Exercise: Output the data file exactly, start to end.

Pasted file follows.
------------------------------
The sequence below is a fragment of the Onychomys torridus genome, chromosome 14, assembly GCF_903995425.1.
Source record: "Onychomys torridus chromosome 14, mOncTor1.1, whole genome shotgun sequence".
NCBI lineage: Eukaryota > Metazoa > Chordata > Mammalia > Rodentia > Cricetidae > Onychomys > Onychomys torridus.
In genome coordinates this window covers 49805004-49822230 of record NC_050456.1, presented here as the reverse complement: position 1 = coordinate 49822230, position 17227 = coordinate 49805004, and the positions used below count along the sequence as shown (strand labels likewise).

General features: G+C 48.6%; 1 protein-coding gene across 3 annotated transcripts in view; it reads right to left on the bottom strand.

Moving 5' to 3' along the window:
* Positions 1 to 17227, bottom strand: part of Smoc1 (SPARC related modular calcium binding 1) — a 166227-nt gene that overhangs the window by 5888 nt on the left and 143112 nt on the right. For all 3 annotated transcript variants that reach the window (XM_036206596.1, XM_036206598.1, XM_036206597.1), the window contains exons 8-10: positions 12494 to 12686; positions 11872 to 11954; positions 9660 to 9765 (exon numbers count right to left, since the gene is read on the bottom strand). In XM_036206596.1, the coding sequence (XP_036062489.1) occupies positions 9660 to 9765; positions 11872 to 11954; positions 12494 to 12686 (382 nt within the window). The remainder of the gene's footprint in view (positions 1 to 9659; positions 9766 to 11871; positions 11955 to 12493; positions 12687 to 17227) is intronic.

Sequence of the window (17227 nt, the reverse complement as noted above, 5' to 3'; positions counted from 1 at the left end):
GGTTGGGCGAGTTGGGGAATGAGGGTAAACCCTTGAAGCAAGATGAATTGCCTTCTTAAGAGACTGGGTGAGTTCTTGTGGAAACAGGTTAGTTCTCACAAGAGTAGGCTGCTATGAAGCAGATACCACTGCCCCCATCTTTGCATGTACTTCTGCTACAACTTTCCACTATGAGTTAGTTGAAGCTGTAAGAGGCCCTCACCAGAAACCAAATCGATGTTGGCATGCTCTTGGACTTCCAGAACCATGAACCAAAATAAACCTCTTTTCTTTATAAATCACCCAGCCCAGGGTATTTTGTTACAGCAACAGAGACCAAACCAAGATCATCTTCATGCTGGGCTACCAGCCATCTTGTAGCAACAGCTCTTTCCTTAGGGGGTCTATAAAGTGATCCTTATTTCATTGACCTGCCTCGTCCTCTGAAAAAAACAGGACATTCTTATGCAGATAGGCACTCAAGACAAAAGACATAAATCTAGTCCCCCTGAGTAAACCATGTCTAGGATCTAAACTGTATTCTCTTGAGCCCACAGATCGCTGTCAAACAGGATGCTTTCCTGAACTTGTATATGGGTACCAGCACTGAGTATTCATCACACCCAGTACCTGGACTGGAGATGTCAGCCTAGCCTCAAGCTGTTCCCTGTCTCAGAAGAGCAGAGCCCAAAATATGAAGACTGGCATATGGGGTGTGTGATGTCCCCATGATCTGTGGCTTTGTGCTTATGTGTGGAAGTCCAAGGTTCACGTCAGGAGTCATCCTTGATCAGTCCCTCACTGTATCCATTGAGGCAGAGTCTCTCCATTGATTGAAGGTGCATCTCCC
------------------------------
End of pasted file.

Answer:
The sequence below is a fragment of the Onychomys torridus genome, chromosome 14, assembly GCF_903995425.1.
Source record: "Onychomys torridus chromosome 14, mOncTor1.1, whole genome shotgun sequence".
NCBI lineage: Eukaryota > Metazoa > Chordata > Mammalia > Rodentia > Cricetidae > Onychomys > Onychomys torridus.
In genome coordinates this window covers 49805004-49822230 of record NC_050456.1, presented here as the reverse complement: position 1 = coordinate 49822230, position 17227 = coordinate 49805004, and the positions used below count along the sequence as shown (strand labels likewise).

General features: G+C 48.6%; 1 protein-coding gene across 3 annotated transcripts in view; it reads right to left on the bottom strand.

Moving 5' to 3' along the window:
* Positions 1 to 17227, bottom strand: part of Smoc1 (SPARC related modular calcium binding 1) — a 166227-nt gene that overhangs the window by 5888 nt on the left and 143112 nt on the right. For all 3 annotated transcript variants that reach the window (XM_036206596.1, XM_036206598.1, XM_036206597.1), the window contains exons 8-10: positions 12494 to 12686; positions 11872 to 11954; positions 9660 to 9765 (exon numbers count right to left, since the gene is read on the bottom strand). In XM_036206596.1, the coding sequence (XP_036062489.1) occupies positions 9660 to 9765; positions 11872 to 11954; positions 12494 to 12686 (382 nt within the window). The remainder of the gene's footprint in view (positions 1 to 9659; positions 9766 to 11871; positions 11955 to 12493; positions 12687 to 17227) is intronic.

Sequence of the window (17227 nt, the reverse complement as noted above, 5' to 3'; positions counted from 1 at the left end):
GGTTGGGCGAGTTGGGGAATGAGGGTAAACCCTTGAAGCAAGATGAATTGCCTTCTTAAGAGACTGGGTGAGTTCTTGTGGAAACAGGTTAGTTCTCACAAGAGTAGGCTGCTATGAAGCAGATACCACTGCCCCCATCTTTGCATGTACTTCTGCTACAACTTTCCACTATGAGTTAGTTGAAGCTGTAAGAGGCCCTCACCAGAAACCAAATCGATGTTGGCATGCTCTTGGACTTCCAGAACCATGAACCAAAATAAACCTCTTTTCTTTATAAATCACCCAGCCCAGGGTATTTTGTTACAGCAACAGAGACCAAACCAAGATCATCTTCATGCTGGGCTACCAGCCATCTTGTAGCAACAGCTCTTTCCTTAGGGGGTCTATAAAGTGATCCTTATTTCATTGACCTGCCTCGTCCTCTGAAAAAAACAGGACATTCTTATGCAGATAGGCACTCAAGACAAAAGACATAAATCTAGTCCCCCTGAGTAAACCATGTCTAGGATCTAAACTGTATTCTCTTGAGCCCACAGATCGCTGTCAAACAGGATGCTTTCCTGAACTTGTATATGGGTACCAGCACTGAGTATTCATCACACCCAGTACCTGGACTGGAGATGTCAGCCTAGCCTCAAGCTGTTCCCTGTCTCAGAAGAGCAGAGCCCAAAATATGAAGACTGGCATATGGGGTGTGTGATGTCCCCATGATCTGTGGCTTTGTGCTTATGTGTGGAAGTCCAAGGTTCACGTCAGGAGTCATCCTTGATCAGTCCCTCACTGTATCCATTGAGGCAGAGTCTCTCCATTGATTGAAGGTGCATCTCCC